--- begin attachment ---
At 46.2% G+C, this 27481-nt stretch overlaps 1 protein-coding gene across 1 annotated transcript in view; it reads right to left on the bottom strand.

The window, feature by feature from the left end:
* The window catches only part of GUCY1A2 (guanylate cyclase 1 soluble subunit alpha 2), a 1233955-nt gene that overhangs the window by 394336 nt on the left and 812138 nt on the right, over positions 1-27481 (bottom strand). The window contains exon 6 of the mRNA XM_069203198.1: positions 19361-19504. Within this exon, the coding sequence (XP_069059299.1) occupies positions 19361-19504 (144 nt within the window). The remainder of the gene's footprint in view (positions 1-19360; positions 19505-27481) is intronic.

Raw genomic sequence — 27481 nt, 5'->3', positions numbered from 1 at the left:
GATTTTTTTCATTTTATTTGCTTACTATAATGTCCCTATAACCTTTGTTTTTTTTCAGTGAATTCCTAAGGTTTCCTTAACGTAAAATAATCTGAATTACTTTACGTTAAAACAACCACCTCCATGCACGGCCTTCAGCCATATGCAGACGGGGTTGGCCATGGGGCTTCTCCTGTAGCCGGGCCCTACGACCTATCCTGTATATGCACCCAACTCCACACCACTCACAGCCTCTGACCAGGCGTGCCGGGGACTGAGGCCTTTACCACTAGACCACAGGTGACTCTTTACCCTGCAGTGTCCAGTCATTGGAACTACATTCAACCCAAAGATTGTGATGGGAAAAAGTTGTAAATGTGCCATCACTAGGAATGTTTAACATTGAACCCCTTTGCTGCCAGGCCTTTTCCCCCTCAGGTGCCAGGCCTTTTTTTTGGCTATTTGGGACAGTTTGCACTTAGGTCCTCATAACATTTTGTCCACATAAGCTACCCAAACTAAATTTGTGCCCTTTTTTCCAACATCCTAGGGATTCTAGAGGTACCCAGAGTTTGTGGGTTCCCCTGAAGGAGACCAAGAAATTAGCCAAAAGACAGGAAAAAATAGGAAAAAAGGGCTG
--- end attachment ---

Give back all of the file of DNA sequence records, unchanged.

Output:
At 46.2% G+C, this 27481-nt stretch overlaps 1 protein-coding gene across 1 annotated transcript in view; it reads right to left on the bottom strand.

The window, feature by feature from the left end:
* The window catches only part of GUCY1A2 (guanylate cyclase 1 soluble subunit alpha 2), a 1233955-nt gene that overhangs the window by 394336 nt on the left and 812138 nt on the right, over positions 1-27481 (bottom strand). The window contains exon 6 of the mRNA XM_069203198.1: positions 19361-19504. Within this exon, the coding sequence (XP_069059299.1) occupies positions 19361-19504 (144 nt within the window). The remainder of the gene's footprint in view (positions 1-19360; positions 19505-27481) is intronic.

Raw genomic sequence — 27481 nt, 5'->3', positions numbered from 1 at the left:
GATTTTTTTCATTTTATTTGCTTACTATAATGTCCCTATAACCTTTGTTTTTTTTCAGTGAATTCCTAAGGTTTCCTTAACGTAAAATAATCTGAATTACTTTACGTTAAAACAACCACCTCCATGCACGGCCTTCAGCCATATGCAGACGGGGTTGGCCATGGGGCTTCTCCTGTAGCCGGGCCCTACGACCTATCCTGTATATGCACCCAACTCCACACCACTCACAGCCTCTGACCAGGCGTGCCGGGGACTGAGGCCTTTACCACTAGACCACAGGTGACTCTTTACCCTGCAGTGTCCAGTCATTGGAACTACATTCAACCCAAAGATTGTGATGGGAAAAAGTTGTAAATGTGCCATCACTAGGAATGTTTAACATTGAACCCCTTTGCTGCCAGGCCTTTTCCCCCTCAGGTGCCAGGCCTTTTTTTTGGCTATTTGGGACAGTTTGCACTTAGGTCCTCATAACATTTTGTCCACATAAGCTACCCAAACTAAATTTGTGCCCTTTTTTCCAACATCCTAGGGATTCTAGAGGTACCCAGAGTTTGTGGGTTCCCCTGAAGGAGACCAAGAAATTAGCCAAAAGACAGGAAAAAATAGGAAAAAAGGGCTG